Protestant divines. O wonderful discovery! O unparalleled sagacity! Observe the nature and consistency of this singular assertion. The family of his present Majesty has been seated on the British throne, just one hundred and eleven years : the title at first was by many deemed questionable, and much blood was shed in supporting the claim. At the present period, however, not a shadow of doubt is entertained on the subject : his present Majesty reigns in the hearts of his subjects, and no one, either waking or sleeping, thinks of contesting his title. The present Pontiff and his predecessors have been seated on the pontifical throne for eighteen hundred years, not by a questionable title, but by the full and free consent of the whole Catholic church, and yet this acknowledged superiority is, by the consistent logic of the catechist, termed usurpation !!!
Who will not laugh such wretched trash to hear?
Again, let me ask the catechist to read with attention the preceding observations, and he will discover, perhaps with pain, that what he has thought proper to term usurpation, proves to be legitimate authority.
III. Then it is said, that the Asiatic and African churches formerly rejected the authority of the Apostolic See, as is evident from history. I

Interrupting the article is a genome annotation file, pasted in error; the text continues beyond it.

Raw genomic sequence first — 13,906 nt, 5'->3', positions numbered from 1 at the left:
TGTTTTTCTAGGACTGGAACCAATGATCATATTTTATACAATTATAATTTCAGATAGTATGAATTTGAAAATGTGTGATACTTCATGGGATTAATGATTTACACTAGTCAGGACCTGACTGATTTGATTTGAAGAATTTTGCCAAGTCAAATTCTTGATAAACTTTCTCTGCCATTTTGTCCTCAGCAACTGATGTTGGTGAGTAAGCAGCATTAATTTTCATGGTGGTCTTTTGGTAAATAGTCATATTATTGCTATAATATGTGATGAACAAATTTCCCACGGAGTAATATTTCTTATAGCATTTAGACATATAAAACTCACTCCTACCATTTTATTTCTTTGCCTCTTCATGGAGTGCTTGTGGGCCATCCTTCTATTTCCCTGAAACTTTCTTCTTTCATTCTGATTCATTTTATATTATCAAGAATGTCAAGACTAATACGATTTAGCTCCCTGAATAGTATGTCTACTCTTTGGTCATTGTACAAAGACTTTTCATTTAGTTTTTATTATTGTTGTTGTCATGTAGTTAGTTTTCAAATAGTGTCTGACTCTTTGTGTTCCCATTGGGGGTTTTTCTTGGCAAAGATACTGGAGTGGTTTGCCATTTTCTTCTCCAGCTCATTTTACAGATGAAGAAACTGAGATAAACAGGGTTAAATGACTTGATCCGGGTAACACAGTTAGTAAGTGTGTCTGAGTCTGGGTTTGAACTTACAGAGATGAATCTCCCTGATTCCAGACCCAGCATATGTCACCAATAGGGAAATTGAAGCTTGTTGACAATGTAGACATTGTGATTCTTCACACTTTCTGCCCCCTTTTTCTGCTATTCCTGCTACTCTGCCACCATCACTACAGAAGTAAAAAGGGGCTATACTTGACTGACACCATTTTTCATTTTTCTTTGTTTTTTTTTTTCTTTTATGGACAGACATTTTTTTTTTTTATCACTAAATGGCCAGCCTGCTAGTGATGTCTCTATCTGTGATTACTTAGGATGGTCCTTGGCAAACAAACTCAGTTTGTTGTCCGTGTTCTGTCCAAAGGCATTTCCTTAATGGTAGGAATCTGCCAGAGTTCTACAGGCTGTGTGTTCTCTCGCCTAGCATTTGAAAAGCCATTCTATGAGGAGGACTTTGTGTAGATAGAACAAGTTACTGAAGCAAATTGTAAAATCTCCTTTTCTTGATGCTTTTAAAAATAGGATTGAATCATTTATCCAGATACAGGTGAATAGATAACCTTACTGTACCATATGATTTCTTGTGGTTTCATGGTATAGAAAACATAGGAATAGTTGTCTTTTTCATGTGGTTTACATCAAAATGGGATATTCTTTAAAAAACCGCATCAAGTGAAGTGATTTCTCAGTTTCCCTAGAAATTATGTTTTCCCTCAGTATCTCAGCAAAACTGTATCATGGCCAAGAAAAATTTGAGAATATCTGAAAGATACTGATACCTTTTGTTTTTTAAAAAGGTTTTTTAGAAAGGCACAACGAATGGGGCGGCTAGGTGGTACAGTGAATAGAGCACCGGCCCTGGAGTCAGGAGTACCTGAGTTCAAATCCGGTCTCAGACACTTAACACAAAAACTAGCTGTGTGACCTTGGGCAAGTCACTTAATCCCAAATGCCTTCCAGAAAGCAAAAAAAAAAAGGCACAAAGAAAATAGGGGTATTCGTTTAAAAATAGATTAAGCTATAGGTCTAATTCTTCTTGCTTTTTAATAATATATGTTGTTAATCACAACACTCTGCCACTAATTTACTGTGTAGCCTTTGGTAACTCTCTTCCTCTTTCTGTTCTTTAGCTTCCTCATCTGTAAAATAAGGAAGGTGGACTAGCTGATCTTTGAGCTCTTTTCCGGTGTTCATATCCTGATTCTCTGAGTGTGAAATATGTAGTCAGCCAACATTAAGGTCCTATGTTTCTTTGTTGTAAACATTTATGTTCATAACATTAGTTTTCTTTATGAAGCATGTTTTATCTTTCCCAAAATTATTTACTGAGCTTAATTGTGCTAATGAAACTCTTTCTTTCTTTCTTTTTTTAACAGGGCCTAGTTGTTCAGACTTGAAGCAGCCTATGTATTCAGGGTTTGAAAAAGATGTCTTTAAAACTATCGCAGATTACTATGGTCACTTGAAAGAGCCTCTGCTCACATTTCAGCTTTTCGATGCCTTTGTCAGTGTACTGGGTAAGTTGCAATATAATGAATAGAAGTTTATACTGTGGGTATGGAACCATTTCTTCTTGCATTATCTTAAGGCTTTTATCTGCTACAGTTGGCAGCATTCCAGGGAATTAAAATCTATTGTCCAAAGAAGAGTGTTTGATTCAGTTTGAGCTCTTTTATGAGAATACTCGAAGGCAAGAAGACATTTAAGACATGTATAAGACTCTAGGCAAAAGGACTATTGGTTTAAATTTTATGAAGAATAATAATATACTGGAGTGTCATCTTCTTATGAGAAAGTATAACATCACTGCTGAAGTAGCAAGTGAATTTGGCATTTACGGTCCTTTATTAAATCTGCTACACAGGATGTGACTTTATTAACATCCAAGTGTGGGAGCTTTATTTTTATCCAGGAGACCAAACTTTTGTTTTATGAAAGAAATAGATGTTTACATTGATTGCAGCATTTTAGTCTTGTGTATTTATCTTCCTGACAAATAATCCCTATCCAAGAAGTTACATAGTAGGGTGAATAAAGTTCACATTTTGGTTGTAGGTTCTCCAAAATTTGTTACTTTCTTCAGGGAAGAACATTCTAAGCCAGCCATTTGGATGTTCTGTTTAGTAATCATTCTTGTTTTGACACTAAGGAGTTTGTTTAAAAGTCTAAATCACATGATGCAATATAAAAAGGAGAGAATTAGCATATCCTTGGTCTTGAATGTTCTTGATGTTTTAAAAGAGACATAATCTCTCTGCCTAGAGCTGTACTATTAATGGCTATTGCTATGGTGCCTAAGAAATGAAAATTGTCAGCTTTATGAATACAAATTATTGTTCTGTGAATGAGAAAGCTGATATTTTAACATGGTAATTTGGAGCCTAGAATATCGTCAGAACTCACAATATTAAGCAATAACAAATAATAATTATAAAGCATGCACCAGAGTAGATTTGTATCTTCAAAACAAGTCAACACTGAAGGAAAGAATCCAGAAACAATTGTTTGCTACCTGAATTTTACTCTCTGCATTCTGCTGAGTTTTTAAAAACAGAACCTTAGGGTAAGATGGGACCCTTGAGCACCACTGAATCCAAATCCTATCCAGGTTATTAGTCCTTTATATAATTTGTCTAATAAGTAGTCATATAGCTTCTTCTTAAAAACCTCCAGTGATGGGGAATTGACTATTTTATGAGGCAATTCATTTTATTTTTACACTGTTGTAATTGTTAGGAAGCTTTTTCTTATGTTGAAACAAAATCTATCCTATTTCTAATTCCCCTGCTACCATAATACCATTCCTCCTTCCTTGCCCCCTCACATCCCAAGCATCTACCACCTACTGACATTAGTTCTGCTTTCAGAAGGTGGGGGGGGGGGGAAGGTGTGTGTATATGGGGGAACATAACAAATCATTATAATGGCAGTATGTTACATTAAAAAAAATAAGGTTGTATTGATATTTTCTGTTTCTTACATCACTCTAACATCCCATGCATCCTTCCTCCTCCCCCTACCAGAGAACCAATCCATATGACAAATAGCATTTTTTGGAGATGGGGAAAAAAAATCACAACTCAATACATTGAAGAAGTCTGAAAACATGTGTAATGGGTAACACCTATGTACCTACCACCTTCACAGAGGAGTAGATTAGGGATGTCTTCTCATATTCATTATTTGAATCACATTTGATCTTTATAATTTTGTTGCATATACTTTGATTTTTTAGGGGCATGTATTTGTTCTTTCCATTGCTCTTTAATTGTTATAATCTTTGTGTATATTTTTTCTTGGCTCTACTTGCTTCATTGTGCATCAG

reply, that precisely the contrary is evident from every historical monument now extant. There is no doubt that the catechist alludes to the celebrated discussion about the time of keeping Easter, between some churches in Asia and Pope Victor ; as also to the memorable controversy between some African prelates and Pope Stephen, on the subject of re-baptizing heretics. Now both these events, instead of proving a denial of the pontifical authority, clearly evince the contrary to be the fact. :
The Asiatic churches had, for a considerable time. kept the feast of Easter, on the fourteenth day of the moon of March, on whatever day of the week it might fall : the Roman Church had invariably kept it on the Sunday following the fourteenth day. The Asiatics were certainly attached to their custom beyond the usual bounds of discretion; and Polycrates, Bishop of Ephesus, who took a leading part in the discussion, wrote to Pope Victor a strong letter, preserved by Eusebius, which certainly does not, in every part, contain the most measured terms. Pope Victor, finding the parties refractory, employed the sword of excommunication; the sentence, however, was never executed; for by the timely and urgent interposition of St. Irenæus, Bishop of Lyons, the whole affair was compromised, to the satisfaction of the parties. This is the substance of the account given by Eusebius ; and